The first way that Johnson brings to our attention is to deny and minimize. He states that one of the easiest ways to get off the hook is to deny that it even exists in the first place. People claim that the American Dream is readily available and equally easy to achieve for everyone no matter what their race, gender, or sexual preference. Also he says people like to minimize the problem by saying that is does exist but it ultimately doesn’t lead to anything. The next way to get off the hook is to blame the victim. Whites can see that there are problems surrounding blacks in society but they blame their problems on the blacks. They say that they should work harder and get an education and then they would be able to be just as successful as whites. Another example of blaming the victim is that men claim that women who have been sexually harassed were asking for it, or they wanted it. Putting the blame on the victim takes the privileged party off the hook. The next way of getting of the hook is to call it something else. Instead of calling it gender inequality, they call it the battle of the sexes, which makes it seem more like a game. Gender inequality is one problem that we often laugh about because it is so deep in our lives that we must go to great lengths to make it appear normal (112). Another way that Johnson talks about is saying that it is better this way. This means saying that everyone actually prefers it to be that way, that women actually prefer to be dominated by males and blacks prefer to live in an all black neighborhood rather than live around whites. This is a way of thinking that there is nothing unpleasant or unfair to think about, and just think that everyone is happy this way when in fact that is not the case. Another way of getting off the hook is by saying that it doesn’t count if you didn’t mean it. By saying “I didn’t mean it” it can avoid getting into a conversation or an argument that may end up being very serious and many feelings being hurt and many buttons getting pushed. So by acting as though you were not aware of the effects of your actions helps to get you off the hook. Johnson uses the example of men opening doors for women and women finding it as a way of showing that the women is helpless and can’t open her own door. This shows male dominance, however many men said they were doing it simply because it was polite and that they didn’t mean to offend the women at all. Also another example Johnson uses is saying that I’m one of the good ones. By stating that they aren’t racist and don’t support any racist groups, this makes it seem as they are just an innocent observer. However, by being a silent observer of those who do participate in wrong doings shows that their passive acceptance goes a long with the group and makes them just as much of the problem since they didn’t do anything to stop it. Another way to get off the hook is saying that they are sick and tired of hearing about it. When you are annoyed by something it seems as though it is everywhere (121). Privileged groups don’t want to here about the oppression of their counter parts at all because it makes them no longer oblivious to the fact that they are actually privileged. And finally the last way of getting of the hook is by getting on. Being on the hook, Johnson points out, is what distinguished adults from children. By being on the hook you are aware that you are able to do something about it and move in a forward motion to fix it.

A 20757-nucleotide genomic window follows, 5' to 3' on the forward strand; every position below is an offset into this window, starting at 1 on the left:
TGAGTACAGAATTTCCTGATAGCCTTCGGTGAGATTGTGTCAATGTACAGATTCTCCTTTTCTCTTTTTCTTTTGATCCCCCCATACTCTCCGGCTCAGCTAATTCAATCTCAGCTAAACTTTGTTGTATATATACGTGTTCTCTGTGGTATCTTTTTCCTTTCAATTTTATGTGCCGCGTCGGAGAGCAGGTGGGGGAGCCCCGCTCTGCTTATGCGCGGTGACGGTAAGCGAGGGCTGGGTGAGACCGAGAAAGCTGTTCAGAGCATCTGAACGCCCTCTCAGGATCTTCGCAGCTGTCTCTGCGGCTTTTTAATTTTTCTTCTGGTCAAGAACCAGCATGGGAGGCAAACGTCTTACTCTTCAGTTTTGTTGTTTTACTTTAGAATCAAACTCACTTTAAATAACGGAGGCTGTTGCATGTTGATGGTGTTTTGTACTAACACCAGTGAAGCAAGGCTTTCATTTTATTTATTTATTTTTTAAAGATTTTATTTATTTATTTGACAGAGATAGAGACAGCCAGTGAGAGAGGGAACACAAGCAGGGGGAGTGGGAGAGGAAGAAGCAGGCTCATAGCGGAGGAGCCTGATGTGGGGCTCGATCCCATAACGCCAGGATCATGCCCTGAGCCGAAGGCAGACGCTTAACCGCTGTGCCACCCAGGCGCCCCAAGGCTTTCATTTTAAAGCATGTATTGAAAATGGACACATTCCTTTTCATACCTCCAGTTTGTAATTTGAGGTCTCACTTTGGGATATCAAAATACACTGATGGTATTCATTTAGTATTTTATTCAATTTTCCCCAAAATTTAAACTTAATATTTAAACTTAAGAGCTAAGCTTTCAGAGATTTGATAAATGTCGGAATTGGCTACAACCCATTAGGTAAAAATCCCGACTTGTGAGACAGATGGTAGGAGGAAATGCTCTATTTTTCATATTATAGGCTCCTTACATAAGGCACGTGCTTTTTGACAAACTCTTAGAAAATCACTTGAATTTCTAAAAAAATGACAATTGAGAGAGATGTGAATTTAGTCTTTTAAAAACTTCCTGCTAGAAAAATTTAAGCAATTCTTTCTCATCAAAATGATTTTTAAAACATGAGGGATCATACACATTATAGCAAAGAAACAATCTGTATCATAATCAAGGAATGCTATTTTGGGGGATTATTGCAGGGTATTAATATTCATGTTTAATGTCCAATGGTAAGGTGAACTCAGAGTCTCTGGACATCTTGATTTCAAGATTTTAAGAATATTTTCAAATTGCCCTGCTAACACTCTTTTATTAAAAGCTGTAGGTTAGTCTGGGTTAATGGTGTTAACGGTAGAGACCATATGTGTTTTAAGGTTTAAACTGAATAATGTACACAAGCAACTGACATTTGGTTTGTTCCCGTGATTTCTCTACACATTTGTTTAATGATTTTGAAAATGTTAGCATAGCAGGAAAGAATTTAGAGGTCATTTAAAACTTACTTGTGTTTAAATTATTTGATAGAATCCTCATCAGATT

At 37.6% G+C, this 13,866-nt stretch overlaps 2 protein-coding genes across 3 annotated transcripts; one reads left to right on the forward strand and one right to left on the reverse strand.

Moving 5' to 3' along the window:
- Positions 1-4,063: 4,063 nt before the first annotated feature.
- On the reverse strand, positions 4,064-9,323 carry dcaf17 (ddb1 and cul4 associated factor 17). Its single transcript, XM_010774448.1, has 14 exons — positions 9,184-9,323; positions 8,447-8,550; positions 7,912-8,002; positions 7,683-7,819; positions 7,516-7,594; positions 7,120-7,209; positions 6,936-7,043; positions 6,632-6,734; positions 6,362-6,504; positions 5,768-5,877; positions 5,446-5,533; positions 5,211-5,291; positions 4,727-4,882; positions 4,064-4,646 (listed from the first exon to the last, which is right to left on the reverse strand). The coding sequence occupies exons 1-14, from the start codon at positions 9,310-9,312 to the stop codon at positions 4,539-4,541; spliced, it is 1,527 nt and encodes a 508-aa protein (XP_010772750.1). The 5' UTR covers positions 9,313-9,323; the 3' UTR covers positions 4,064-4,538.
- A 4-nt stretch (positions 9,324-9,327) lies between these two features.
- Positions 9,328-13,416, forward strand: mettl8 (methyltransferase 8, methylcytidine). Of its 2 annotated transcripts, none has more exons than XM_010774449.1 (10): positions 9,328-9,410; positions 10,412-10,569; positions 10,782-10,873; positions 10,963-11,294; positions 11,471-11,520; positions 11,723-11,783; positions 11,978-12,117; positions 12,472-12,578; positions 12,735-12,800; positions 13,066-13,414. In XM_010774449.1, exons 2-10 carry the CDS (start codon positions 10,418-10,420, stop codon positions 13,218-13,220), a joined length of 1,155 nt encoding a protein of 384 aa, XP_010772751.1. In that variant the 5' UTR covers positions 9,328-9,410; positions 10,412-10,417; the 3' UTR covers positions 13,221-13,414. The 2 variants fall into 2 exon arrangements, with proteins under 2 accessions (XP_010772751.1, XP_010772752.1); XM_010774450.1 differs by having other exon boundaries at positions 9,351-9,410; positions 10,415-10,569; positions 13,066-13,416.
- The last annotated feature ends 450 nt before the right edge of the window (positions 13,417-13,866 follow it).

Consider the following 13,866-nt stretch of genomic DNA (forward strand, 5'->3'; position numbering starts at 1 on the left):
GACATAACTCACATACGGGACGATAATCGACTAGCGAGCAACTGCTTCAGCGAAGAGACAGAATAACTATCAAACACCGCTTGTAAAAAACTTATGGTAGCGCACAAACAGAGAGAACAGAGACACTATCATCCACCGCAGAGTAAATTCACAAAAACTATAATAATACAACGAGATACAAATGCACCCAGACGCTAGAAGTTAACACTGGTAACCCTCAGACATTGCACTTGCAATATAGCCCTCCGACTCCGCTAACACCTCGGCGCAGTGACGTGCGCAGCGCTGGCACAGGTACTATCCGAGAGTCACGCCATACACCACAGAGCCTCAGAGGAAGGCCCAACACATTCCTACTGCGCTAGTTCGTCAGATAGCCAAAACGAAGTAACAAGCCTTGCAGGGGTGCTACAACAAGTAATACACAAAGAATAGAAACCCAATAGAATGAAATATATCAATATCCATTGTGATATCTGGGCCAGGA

So do people really try and get off the hook by using these ways that Johnson has named? The answer is yes, these methods are used so often in our daily lives that we sometimes fail to even realize it. Male superiority is so prevalent in our society that we don’t even think to criticize them. The gender inequality is one of the most prevalent inequalities that is has become a joke in our society. There is evidence in our television sitcoms such as Everybody Loves Raymond and the King of Queens which both portray the wife as doing all of the work around the house and the male working his day job and being able to come home and sit on the couch the rest of the night.
I liked this chapter of Johnson because everything was very clear and spelled out. He laid out the chapter nicely in the beginning by letting us know exactly what to expect out of the rest of the chapter. Also, once again Johnson did an incredible job of including very useful examples of how these things occur in today’s world. The use of his examples helps to better understand how this affects us and others in society.

Tuesday, September 11, 2007

Johnson: Chapter 3

In Johnson’s chapter three of Power, Privilege, and Difference he talks about capitalism, class and the matrix domination. He approaches the fact that many students don’t know where racism comes from and don’t understand why it still exists. Johnson answers these questions by going back into history of race where he points out that history hasn’t always been around and the racism and capitalism came about at the same time. I believe that Johnson’s thesis statement of this chapter is that capitalism played a major role in the development of racism and especially white privilege.